Located between the coast and the mountains, the surrounding area has seen severe deforestation and the exploitation of limestone sand quarries, and is under threat of both landslides and flooding. The wild and informal urbanization characteristic of Port-au-Prince and developing countries, have engulfed this already disadvantaged area, with serious consequences on the health, environment, and social ties of the inhabitants.
The Parks’ program is aimed at becoming a model for community development in Haiti. Following extensive negotiations and periods of gang governance the park was finally designated as a botanical garden by the Haitian government in 2007 and subsequently slowly opened to the residents as a public space. Understanding the overall context, the specific requirements of the program and community needs and ambitions, allowed to establish a comprehensive brief and set the direction of the design with the client, in accordance with the funds available. One of the main challenges was to preserve and enhance the rich, natural environment, which lead to a careful study of the existing vegetation and biodiversity, the outcome of which informed the design decisions. Another challenge was to resolve the drainage on site and to mitigate the impact of flash floods could have on soil stability. A green infrastructure strategy was used to achieve this and incorporates the aesthetic quality of different components into the result. Solar lights have been used throughout, increasing safety at night. The project is accessible and includes appropriate ramps, step grades and handrails.
Haiti has a history of political instability, and in 2016 saw several violent manifestations and protests. Though the situation might seem better now, following the election of a new president, experience suggests that further clashes and turmoil can be expected. To mitigate critical risks such as a possible deterioration of the security situation, and a potential increase of budget and timeframe, realistic measures have been anticipated and discussed with the local authorities and debated during the initial community meetings, these helped find quick and durable solutions when faced with rising social tensions in the neighbourhood. Environmental and climate risks such as earthquakes, hurricanes, and floods, have been mitigated through green infrastructure practices that that have entailed local materials and accessible technologies, but in accordance to the international building code. Waste material has also been reduced and handled in an environmentally-friendly manner.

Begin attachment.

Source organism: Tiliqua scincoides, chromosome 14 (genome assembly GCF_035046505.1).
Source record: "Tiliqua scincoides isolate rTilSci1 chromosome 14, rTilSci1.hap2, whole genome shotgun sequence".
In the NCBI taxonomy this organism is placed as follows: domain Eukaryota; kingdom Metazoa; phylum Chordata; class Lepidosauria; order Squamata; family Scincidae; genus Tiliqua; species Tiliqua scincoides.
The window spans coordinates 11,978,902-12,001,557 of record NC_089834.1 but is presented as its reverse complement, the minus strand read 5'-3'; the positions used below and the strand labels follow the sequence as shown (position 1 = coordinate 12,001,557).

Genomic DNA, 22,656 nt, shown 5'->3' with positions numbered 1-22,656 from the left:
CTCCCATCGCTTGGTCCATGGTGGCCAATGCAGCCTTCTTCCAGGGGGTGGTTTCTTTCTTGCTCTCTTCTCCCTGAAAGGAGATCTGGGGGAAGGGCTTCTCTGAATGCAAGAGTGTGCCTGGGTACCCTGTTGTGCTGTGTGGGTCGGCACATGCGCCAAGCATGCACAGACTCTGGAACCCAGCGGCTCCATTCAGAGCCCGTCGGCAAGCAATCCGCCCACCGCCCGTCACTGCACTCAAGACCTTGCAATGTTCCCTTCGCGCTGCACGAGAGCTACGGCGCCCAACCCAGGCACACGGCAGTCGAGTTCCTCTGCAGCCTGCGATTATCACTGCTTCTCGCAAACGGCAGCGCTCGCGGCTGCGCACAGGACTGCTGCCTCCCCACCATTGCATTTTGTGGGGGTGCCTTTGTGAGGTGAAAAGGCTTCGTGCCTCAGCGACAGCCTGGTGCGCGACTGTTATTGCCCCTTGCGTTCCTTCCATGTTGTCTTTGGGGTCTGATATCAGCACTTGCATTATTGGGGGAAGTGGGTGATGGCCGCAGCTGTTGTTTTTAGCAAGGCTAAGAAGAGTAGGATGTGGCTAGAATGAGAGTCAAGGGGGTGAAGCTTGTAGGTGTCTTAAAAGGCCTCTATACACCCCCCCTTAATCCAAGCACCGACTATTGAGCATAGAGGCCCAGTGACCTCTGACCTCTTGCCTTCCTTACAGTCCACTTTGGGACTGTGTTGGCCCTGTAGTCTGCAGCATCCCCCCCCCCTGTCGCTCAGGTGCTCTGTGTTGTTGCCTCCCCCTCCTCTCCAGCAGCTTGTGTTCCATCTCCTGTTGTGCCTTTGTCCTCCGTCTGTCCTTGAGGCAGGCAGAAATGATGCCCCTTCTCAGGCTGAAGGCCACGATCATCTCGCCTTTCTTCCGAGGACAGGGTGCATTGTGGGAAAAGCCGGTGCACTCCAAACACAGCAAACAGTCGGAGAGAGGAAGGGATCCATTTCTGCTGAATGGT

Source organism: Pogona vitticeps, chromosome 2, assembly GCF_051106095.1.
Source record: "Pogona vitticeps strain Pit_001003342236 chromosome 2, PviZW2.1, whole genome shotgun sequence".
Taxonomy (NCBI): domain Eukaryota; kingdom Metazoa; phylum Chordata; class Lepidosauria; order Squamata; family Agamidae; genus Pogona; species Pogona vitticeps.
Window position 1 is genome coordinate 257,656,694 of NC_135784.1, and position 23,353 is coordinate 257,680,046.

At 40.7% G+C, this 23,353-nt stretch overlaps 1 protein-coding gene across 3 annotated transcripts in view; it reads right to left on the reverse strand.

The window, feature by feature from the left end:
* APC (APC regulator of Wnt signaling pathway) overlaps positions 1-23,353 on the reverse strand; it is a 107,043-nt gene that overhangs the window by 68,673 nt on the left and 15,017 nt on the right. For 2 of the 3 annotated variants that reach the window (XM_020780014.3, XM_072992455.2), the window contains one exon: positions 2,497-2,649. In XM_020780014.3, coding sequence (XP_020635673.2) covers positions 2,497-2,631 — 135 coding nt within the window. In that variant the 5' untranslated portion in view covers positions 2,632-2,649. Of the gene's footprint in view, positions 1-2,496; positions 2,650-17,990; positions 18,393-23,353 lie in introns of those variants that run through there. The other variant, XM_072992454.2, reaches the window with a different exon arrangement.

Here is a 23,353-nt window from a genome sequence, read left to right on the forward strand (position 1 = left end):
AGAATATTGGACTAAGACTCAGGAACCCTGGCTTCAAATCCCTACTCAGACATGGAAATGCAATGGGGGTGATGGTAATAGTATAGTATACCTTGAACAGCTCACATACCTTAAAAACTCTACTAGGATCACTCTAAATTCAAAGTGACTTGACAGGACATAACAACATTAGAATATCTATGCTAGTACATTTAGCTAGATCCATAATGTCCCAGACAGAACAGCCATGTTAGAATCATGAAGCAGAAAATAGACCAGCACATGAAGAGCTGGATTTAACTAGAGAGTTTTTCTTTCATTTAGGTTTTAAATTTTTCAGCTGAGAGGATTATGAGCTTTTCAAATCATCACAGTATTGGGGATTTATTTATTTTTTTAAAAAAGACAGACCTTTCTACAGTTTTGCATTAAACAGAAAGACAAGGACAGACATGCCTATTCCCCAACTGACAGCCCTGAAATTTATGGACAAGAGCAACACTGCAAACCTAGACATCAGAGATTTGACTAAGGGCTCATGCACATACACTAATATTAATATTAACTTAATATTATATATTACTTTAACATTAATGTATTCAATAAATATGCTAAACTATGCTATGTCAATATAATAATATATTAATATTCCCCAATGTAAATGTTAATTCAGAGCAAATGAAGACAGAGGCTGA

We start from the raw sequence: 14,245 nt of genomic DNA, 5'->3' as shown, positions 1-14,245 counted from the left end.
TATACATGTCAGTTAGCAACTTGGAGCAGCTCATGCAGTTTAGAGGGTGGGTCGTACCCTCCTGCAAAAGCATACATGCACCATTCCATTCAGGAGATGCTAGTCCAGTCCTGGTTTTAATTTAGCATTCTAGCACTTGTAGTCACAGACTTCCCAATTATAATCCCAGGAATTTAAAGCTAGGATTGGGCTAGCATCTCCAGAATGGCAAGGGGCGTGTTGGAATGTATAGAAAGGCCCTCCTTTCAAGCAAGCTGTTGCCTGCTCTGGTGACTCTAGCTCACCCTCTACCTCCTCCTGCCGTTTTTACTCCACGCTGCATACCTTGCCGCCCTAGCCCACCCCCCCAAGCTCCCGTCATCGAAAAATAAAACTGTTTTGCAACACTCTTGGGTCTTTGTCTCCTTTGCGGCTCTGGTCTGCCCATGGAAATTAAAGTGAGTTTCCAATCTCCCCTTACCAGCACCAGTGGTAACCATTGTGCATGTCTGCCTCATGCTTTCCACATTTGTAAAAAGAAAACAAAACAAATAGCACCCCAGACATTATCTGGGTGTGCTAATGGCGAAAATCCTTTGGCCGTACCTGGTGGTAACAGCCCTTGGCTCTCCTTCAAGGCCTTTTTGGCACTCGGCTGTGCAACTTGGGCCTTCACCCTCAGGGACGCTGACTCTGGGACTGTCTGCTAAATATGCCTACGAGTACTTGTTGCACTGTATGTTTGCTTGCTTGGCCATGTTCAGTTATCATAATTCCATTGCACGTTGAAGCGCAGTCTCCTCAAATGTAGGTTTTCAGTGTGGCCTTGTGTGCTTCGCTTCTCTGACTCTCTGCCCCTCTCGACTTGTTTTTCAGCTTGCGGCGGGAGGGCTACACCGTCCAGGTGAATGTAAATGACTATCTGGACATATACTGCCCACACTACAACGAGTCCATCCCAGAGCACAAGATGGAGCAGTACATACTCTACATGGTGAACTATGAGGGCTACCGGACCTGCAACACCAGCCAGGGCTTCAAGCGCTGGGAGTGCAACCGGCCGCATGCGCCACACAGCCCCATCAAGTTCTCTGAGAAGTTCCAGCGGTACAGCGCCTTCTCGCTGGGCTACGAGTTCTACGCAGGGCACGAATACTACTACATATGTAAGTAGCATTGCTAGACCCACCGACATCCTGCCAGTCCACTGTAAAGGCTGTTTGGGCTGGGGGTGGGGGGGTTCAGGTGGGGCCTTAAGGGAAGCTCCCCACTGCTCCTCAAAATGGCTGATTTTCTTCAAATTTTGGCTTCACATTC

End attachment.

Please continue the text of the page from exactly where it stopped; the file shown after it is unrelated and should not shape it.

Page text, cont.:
Throughout both the design and construction process, EVA Studio has maintained a collaborative approach between the client and the different stakeholders involved in the project, and the people of the community. Initial public engagement sessions addressed the issues and problems in the community, as well as determining both the ambitions and goals of the residents, the client (FOKAL), and the public-sector authorities . Through the construction process, multi-headed stakeholder groups are expected to help measuring the social impact of the project, thanks to a set of indicators related to the assessment of the initial conditions and challenges.
CREDITS: Samuel Eliodor, Berrousse Exius, Mardochèe William, Phanor Beausèjour, Faudia Pierre, Andrea Panizzo, Etienne Pernot du Breuil, Gianluca Stefani, Alex Borrell, Matthieu Courtade.